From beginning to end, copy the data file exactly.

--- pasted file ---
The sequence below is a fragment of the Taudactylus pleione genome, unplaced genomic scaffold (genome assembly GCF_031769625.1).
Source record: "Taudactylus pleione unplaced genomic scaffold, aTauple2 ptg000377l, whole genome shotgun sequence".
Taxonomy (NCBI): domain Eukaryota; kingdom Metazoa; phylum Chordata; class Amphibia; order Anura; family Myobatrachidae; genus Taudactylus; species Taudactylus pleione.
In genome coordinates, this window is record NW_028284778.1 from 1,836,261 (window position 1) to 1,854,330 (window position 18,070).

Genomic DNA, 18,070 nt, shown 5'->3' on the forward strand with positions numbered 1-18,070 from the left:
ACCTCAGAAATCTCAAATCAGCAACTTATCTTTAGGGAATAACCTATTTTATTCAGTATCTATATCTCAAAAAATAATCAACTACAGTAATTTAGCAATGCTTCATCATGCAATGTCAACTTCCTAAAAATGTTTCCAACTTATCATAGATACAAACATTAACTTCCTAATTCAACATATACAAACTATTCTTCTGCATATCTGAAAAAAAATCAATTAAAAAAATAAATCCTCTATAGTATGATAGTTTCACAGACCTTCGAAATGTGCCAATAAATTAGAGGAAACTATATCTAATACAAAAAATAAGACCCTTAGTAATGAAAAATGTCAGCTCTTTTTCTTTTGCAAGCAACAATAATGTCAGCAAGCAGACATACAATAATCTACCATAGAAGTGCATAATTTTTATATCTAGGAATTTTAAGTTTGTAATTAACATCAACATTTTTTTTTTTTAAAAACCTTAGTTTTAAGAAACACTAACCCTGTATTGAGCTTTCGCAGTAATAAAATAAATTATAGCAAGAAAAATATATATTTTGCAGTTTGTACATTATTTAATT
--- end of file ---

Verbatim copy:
The sequence below is a fragment of the Taudactylus pleione genome, unplaced genomic scaffold (genome assembly GCF_031769625.1).
Source record: "Taudactylus pleione unplaced genomic scaffold, aTauple2 ptg000377l, whole genome shotgun sequence".
Taxonomy (NCBI): domain Eukaryota; kingdom Metazoa; phylum Chordata; class Amphibia; order Anura; family Myobatrachidae; genus Taudactylus; species Taudactylus pleione.
In genome coordinates, this window is record NW_028284778.1 from 1,836,261 (window position 1) to 1,854,330 (window position 18,070).

Genomic DNA, 18,070 nt, shown 5'->3' on the forward strand with positions numbered 1-18,070 from the left:
ACCTCAGAAATCTCAAATCAGCAACTTATCTTTAGGGAATAACCTATTTTATTCAGTATCTATATCTCAAAAAATAATCAACTACAGTAATTTAGCAATGCTTCATCATGCAATGTCAACTTCCTAAAAATGTTTCCAACTTATCATAGATACAAACATTAACTTCCTAATTCAACATATACAAACTATTCTTCTGCATATCTGAAAAAAAATCAATTAAAAAAATAAATCCTCTATAGTATGATAGTTTCACAGACCTTCGAAATGTGCCAATAAATTAGAGGAAACTATATCTAATACAAAAAATAAGACCCTTAGTAATGAAAAATGTCAGCTCTTTTTCTTTTGCAAGCAACAATAATGTCAGCAAGCAGACATACAATAATCTACCATAGAAGTGCATAATTTTTATATCTAGGAATTTTAAGTTTGTAATTAACATCAACATTTTTTTTTTTTAAAAACCTTAGTTTTAAGAAACACTAACCCTGTATTGAGCTTTCGCAGTAATAAAATAAATTATAGCAAGAAAAATATATATTTTGCAGTTTGTACATTATTTAATT